Is 'The Leftovers' Tom Perrotta's Best Adaptation?

It's only a few episodes in, but The Leftovers , HBO's new drama, is already one of the most talked about summer shows so far. Between the compelling, original plot — tons of people get Raptured, everyone left has no idea what to do — and the show's Lost-like bleak tone, even the most hesitant viewers have found themselves eagerly tuning in on Sunday nights. Much of the enthusiasm for The Leftovers is due to the show itself, of course, but some of it, at least for a few of its more literary viewers, is because of the reason the series exists in the first place: Tom Perrotta.

Perrotta, for those unfamiliar, is a writer with six novels and two short story collections under his belt, including 2011's bestselling The Leftovers. HBO acquired the rights to his book before it was even published, and, along with Damon Lindelof, Perrotta serves as the show's co-creator and co-executive producer.

As fans of his books know, he's a hugely talented writer, and his involvement with the series' production and writing is a major reason that, two weeks in, it's already this addicting. Besides, The Leftovers isn't Perotta's first go-around with making his books come to life; all six of his novels and one of his story collections have been optioned, with several of the resulting projects taking on lives of their own. So how does The Leftovers rank with the author's past adapted works? All of Perrotta's past, current, and soon-to-be adaptations, from worst to best, below:

7. Lucky Winners (never aired)

Based on: Lucky Winners (unpublished)

Perrotta's involvement: Wrote the pilot screenplay for the WB.

Changes: Unknown, since the pilot never aired.

Which one's better? According to Perrotta, the TV show, but judging from the difficulty they had getting made, it's doubtful either work was particularly great.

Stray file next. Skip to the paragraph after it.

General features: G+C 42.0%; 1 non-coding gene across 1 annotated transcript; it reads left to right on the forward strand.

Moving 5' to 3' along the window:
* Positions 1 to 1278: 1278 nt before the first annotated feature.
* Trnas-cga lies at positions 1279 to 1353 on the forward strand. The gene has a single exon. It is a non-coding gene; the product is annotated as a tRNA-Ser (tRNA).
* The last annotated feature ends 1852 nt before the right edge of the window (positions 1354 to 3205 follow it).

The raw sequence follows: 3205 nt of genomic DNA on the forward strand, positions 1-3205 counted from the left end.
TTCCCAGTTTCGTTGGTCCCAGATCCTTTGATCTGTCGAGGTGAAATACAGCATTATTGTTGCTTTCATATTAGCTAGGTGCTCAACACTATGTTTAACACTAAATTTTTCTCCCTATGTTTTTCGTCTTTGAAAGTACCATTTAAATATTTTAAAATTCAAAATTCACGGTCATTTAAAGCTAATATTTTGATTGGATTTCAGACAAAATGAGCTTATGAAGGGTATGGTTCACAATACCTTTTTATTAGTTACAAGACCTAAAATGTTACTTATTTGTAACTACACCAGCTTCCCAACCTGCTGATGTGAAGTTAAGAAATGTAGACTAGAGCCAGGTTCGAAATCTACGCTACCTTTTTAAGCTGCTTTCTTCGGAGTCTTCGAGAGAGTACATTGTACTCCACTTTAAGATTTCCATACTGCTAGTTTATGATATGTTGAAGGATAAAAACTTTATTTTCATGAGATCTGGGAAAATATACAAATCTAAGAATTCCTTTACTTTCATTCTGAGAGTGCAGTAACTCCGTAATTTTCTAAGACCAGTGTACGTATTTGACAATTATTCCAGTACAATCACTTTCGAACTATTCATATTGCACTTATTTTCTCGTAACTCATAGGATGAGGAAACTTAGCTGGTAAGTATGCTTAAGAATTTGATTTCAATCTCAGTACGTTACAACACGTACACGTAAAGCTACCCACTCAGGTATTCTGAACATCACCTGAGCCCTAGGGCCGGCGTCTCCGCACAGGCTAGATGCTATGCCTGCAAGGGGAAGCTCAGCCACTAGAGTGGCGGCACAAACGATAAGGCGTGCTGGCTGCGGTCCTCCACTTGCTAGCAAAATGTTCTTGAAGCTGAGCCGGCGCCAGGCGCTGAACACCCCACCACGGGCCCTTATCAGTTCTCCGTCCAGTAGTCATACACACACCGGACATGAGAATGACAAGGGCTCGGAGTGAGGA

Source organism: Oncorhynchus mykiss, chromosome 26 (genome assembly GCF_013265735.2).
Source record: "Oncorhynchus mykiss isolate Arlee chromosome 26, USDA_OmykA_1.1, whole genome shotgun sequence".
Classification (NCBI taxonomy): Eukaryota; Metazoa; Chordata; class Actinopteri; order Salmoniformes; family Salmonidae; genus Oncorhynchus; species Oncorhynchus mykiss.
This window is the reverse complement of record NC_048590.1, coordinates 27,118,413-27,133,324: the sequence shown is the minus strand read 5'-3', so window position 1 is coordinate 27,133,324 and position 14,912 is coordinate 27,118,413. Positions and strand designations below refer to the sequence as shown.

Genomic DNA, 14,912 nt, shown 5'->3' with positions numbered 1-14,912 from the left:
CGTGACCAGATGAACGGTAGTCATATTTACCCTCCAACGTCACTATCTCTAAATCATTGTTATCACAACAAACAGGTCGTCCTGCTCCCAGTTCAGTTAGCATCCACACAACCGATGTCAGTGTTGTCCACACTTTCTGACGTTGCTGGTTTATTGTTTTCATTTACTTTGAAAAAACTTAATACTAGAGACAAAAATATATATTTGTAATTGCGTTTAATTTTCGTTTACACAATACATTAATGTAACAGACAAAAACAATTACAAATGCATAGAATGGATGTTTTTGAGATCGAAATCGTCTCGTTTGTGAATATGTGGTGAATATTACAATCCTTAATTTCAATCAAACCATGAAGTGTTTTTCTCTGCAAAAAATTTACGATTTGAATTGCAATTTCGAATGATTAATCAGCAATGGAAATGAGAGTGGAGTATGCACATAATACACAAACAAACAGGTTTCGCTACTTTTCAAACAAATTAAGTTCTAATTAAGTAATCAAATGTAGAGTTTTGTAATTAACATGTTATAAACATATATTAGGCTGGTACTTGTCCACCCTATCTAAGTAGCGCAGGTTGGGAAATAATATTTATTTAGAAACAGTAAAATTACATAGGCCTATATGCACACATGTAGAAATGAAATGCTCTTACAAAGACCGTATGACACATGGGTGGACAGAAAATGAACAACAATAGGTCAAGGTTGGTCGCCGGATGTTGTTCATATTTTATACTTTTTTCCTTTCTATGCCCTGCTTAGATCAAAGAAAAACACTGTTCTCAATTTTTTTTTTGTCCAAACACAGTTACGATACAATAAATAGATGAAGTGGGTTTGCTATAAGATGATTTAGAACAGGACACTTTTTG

6. Bad Haircut (never aired)

Based on: Bad Haircut (1994)

Perrotta's involvement: Wrote the pilot screenplay for the WB, along with Rob Greenberg.

Changes: Got rid of curses, but otherwise, the writers tried to keep the R-rated, darkly comic tone of the book the same. Unfortunately, the network didn't bite.

Which one's better? The collection's great, but we imagine that if the show had ever aired, it could've been the perfect post-Freaks and Geeks show for nostalgic TV viewers.

5. The Wishbones (never aired)

Based on: The Wishbones (1997)

Perrotta's involvement: Watched as Fox, Showtime, New Line, and even Matt Damon and Ben Affleck all tried and failed to make the movie happen. Also wrote a draft of a screenplay.

Changes: Unknown.

Which one's better? Most likely, the book. Still, a show that might not have worked back in the early '00s — a kind, likable character proposes to his girlfriend and then has an affair — sounds ideal for the TV audience of the Mad Men era.

4. The Abstinence Teacher (?)

Based on: The Abstinence Teacher (2007)

Perrotta's involvement: Co-wrote the script with Little Miss Sunshine's Jonathan Dayton and Valerie Faris, and then with The Kids Are All Right's Lisa Cholodenko.

Changes: Unknown, but according to Perrotta, probably not much — which might've been the problem.

Which one's better? The book is very good, but with any of those writer/directors on board, the movie could be even better. The last news of the adaptation came back in 2012, but we're holding out hope that the success of The Leftovers will force any other Perrotta adaptation waiting in development hell to the front of the line.

3. The Leftovers (2014-?)

Based on: The Leftovers (2011)

Perrotta's involvement: Co-created, co-executive produces, writes episodes.

Changes: Kevin Garvey (Justin Theroux) is now the chief of police, not the mayor, and, already, there are more allusions to the supernatural than the book ever covered.

Which one's better? So far, the book, but it's so early in the season that the show could easily change that over the next few episodes. We wouldn't be surprised if, eventually, The Leftovers gets so good that it overshadows the book completely.

2. Election (1999)

Based on: Election (1998)

Perrotta's involvement: Nothing.

Changes: More focus on Jim McAllister (Matthew Broderick), more satire, less meanness in Tracy Flick (Reese Witherspoon).

Which one's better? The movie, by far. Election the book is good, but the movie, thanks to Witherspoon's performance and the dark, dry humor, blows is out of the water.

1. Little Children (2006)

Based on: Little Children (2004)

Perrotta's involvement: Co-wrote the Oscar-nominated screenplay.

Changes: Name changes, backstories shortened, a totally different ending.

Which one's better? Both are fantastic, but the movie is the best. Those three Oscar nominations were richly deserved, and Little Children is Perrotta's most well-received adaptation yet.

Image: Paramount; HBO; New Line